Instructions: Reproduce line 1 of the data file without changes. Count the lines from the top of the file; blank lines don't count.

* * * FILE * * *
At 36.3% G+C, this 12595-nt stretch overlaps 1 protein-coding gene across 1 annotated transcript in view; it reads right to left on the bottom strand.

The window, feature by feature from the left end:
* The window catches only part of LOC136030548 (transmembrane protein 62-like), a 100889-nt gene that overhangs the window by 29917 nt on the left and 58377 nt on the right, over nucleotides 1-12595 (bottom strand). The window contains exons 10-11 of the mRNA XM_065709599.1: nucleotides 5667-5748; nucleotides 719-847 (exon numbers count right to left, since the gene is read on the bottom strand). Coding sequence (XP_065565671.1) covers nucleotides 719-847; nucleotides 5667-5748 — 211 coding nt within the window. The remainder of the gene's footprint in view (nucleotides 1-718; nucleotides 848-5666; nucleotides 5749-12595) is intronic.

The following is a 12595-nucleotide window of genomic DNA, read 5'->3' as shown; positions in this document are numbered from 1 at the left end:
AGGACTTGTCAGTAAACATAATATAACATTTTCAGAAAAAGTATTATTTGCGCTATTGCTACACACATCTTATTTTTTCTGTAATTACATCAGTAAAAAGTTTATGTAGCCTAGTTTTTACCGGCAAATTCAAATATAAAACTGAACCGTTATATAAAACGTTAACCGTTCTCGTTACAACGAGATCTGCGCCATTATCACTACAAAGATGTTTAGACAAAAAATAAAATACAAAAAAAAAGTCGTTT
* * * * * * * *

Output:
At 36.3% G+C, this 12595-nt stretch overlaps 1 protein-coding gene across 1 annotated transcript in view; it reads right to left on the bottom strand.